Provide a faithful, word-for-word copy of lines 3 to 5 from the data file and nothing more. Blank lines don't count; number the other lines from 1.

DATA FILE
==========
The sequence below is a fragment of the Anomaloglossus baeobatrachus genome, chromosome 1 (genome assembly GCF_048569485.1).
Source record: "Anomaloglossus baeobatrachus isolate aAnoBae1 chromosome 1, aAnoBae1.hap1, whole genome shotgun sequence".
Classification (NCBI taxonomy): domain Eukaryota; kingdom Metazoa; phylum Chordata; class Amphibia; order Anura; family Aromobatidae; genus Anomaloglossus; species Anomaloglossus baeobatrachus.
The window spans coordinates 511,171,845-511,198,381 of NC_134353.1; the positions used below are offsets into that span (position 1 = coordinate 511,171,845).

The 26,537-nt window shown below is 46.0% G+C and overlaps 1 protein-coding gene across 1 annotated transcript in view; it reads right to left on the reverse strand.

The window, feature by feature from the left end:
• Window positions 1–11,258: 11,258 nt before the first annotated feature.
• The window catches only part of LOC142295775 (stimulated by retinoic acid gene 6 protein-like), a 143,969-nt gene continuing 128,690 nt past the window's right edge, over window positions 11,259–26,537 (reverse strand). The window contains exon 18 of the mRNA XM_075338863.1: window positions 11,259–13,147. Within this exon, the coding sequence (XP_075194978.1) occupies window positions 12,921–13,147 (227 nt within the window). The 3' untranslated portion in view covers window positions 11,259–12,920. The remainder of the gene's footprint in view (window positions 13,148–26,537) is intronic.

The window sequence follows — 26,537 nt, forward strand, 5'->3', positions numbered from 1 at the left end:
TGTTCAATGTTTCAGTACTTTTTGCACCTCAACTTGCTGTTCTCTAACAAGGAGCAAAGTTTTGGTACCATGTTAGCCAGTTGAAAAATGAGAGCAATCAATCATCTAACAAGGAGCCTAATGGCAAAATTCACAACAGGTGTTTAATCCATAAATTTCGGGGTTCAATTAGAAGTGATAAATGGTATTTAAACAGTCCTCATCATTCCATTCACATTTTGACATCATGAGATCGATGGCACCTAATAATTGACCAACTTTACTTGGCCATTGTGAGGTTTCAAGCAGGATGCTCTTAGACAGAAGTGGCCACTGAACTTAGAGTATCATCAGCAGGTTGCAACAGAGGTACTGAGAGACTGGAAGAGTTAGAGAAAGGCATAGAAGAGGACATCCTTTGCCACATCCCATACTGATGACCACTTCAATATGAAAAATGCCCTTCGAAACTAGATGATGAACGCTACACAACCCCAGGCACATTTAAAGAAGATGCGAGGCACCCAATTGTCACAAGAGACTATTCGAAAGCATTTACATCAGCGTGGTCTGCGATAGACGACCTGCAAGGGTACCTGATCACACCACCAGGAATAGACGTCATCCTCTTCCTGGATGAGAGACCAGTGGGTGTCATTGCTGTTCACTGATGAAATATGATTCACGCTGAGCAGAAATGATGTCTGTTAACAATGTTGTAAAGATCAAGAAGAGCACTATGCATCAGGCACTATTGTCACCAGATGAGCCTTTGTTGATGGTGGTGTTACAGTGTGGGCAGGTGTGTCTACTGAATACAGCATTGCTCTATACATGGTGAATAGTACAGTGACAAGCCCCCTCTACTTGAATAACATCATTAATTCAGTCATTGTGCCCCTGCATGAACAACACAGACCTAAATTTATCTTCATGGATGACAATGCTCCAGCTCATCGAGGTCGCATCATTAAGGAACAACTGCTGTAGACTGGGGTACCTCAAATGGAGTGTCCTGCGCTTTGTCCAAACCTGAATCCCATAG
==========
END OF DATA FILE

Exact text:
Classification (NCBI taxonomy): domain Eukaryota; kingdom Metazoa; phylum Chordata; class Amphibia; order Anura; family Aromobatidae; genus Anomaloglossus; species Anomaloglossus baeobatrachus.
The window spans coordinates 511,171,845-511,198,381 of NC_134353.1; the positions used below are offsets into that span (position 1 = coordinate 511,171,845).

The 26,537-nt window shown below is 46.0% G+C and overlaps 1 protein-coding gene across 1 annotated transcript in view; it reads right to left on the reverse strand.